I have never understood how, as Episcopalians, we can so energetically deplore schism - even to the point of treating schism as a greater offense to Christian integrity than unbelief -- but simultaneously be so unwilling to acknowledge any measure of responsibility for having provoked it. The confrontations in Pennsylvania, eastern Michigan, Florida and elsewhere should have seen bishops in tears, that the body of Christ should have been rent on their watch.
The unhappy first officer on the Titanic's bridge when it struck the iceberg is said to have shot himself in remorse before the liner sank; if he were an Episcopal bishop today, he would seek to inhibit the iceberg and issue statements deploring schism between the water-tight compartments. And if there is going to be one good, final and for-all-time demonstration of episcopal failure and the inadequacies of the whole sorry apparatus whereby the least-prepared are inducted into the ranks of the most-responsible, it is precisely the schism which now begins to loom iceberg-like over us as the General Convention of 2006 draws near.
Up to this point, I have tried to keep my attention on the statistical and organizational factors contributing to Episcopal decline, without involving myself in the fundamental question of whether Episcopal decline is what the dissidents frankly believe it is: the product of a basic moral failure, a desertion of catholic or biblical standards, or a subversion of the most primary tenets of Christian revelation.
That, I think, is best addressed in the pulpit rather than the historical quarterly. However, what cannot be ignored is that never in the history of the Episcopal Church has outrage over failure, desertion and subversion reached such a violent pitch. The depth of that outrage has caught most of the Church by surprise.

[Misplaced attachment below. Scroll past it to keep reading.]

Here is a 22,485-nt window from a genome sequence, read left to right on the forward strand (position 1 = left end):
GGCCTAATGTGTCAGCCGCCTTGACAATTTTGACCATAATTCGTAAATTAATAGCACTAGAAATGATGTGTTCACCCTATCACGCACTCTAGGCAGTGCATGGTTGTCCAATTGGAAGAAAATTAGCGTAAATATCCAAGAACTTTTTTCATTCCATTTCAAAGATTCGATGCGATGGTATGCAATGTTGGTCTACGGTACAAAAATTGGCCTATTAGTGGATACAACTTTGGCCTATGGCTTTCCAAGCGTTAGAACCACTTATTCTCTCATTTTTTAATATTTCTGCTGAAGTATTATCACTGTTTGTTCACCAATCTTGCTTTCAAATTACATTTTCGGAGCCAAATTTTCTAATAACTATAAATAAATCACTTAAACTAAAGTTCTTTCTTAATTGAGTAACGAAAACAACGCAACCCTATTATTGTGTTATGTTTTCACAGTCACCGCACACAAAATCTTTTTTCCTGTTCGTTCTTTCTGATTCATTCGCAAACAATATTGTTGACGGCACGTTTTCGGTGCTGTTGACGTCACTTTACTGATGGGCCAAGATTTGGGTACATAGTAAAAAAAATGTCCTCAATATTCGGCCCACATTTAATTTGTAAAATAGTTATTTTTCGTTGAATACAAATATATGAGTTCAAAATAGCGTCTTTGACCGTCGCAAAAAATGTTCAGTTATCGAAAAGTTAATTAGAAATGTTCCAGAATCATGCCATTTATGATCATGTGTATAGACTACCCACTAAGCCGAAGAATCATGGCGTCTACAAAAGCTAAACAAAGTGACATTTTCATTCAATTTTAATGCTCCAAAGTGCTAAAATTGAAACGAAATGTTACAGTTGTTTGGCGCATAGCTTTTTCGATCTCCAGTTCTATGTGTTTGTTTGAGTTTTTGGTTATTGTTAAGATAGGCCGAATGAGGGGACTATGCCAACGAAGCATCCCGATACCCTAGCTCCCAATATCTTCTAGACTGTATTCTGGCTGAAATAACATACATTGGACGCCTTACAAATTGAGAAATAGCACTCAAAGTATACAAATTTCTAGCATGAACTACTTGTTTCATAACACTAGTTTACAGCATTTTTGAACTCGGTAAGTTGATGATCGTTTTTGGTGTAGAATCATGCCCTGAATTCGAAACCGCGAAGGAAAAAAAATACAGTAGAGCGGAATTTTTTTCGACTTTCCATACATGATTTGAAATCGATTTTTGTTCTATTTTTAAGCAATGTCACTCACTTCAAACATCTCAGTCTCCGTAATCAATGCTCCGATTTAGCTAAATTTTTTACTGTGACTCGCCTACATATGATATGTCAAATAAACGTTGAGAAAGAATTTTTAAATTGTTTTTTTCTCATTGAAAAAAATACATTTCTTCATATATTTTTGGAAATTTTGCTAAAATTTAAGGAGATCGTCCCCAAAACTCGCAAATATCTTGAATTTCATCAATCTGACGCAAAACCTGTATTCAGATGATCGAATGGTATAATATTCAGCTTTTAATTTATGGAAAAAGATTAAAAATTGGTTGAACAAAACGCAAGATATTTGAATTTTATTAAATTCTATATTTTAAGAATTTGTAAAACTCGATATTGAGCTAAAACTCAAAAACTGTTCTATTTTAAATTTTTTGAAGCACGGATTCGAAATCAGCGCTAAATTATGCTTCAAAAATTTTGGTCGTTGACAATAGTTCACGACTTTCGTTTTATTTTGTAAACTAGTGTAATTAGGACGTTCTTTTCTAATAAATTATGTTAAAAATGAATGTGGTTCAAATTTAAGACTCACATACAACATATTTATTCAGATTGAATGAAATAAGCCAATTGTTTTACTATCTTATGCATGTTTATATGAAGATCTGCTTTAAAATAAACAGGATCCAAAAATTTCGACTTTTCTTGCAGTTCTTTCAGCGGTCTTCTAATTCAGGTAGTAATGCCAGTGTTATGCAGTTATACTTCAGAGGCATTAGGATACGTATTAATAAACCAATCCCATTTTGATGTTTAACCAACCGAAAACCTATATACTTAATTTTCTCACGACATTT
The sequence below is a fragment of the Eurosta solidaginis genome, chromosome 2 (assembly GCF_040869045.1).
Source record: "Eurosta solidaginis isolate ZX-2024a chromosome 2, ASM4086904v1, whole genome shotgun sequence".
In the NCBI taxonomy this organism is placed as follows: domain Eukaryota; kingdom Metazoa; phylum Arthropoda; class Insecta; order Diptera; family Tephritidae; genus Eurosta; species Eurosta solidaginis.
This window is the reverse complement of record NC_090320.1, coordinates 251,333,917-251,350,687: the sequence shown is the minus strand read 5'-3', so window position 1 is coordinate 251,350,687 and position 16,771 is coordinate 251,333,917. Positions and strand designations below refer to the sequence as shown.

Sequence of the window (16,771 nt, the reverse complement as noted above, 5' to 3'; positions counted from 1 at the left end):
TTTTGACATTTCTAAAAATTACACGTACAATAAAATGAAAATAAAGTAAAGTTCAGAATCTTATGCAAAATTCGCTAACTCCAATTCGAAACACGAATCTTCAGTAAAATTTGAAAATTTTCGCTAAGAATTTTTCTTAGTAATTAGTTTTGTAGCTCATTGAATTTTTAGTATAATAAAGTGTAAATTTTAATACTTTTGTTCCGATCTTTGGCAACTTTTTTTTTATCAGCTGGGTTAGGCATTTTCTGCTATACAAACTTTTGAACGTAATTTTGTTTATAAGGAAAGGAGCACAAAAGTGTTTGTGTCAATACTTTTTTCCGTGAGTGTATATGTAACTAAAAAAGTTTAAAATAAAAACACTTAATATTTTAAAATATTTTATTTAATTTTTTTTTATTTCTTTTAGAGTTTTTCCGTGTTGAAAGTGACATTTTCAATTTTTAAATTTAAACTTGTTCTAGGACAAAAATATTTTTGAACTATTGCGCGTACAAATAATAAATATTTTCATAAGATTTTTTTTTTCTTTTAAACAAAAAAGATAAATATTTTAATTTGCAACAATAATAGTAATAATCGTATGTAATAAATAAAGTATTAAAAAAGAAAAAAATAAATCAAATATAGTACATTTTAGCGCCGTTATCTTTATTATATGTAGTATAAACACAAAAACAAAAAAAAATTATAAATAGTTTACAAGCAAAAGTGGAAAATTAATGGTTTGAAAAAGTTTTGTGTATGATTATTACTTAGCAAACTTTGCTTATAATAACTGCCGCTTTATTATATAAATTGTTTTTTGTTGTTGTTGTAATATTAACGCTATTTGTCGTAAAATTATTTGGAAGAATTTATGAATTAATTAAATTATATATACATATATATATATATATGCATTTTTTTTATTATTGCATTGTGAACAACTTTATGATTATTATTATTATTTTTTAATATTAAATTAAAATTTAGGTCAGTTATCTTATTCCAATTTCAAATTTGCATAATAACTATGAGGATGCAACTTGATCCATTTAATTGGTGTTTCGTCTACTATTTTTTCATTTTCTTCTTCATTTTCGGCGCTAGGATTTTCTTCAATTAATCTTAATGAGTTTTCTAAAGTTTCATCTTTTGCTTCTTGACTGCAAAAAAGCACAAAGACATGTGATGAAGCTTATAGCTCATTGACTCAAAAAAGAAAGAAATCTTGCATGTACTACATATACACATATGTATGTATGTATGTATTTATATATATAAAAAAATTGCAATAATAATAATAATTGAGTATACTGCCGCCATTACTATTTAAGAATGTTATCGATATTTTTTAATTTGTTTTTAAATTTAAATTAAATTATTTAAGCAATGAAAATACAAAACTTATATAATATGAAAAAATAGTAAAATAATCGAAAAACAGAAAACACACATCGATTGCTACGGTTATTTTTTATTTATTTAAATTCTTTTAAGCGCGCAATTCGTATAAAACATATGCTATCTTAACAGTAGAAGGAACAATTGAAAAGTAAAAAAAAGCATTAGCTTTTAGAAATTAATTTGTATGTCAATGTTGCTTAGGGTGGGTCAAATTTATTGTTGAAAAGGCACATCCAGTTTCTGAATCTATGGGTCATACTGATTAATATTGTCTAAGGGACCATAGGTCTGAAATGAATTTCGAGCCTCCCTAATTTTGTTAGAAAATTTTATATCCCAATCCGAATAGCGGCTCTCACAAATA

It shouldn't. Although Episcopalians like to tell themselves that their Church has, unlike more déclassé brands of American Christianity, always been an untroubled sea of live-and-let-live tolerance, the truth is that Episcopal history has been pockmarked with division, argument, and denunciation (which is another reason we have so little energy left for evangelism).
The Episcopal Church hadn't even actually been officially born before, in 1785, High Churchmen and Latitudinarians were threatening to go their separate and unlovely ways. The Church split in 1861 over the Civil War, with Southern Episcopalians organizing a Confederate Episcopal Church. And in the later 1860s and 1870s, Anglo-Catholics and Evangelicals were litigating, agitating and raising general havoc with each other, culminating in the 1873 separation of the Evangelicals under Kentucky bishop George David Cummins to form the Reformed Episcopal Church.
It is a marker of how early the corporation mentality was at work in the Church that no one, from the Presiding Bishop on downwards, ever made the slightest gesture of reconciliation to Cummins, or made the slightest acknowledgement that Cummins and the Evangelicals had been compelled to watch their dearest principles as Evangelicals routinely trampled-upon.
The most recent upsurge in Episcopal separatism occurred in the 1970s, over the ordination of women and the 1979 Prayer Book, and has persisted as a slow seepage into what became known as the "Continuing Church" ever since. And the same wonderful indifference, the same refusal to acknowledge even a scintilla of shared responsibility for schism, has repeated itself in the House of Bishops. And why not? In a corporation, one does not mourn the departure of one-time brethren, the way one should in a family, or a neighborhood. It would make the shareholders uneasy.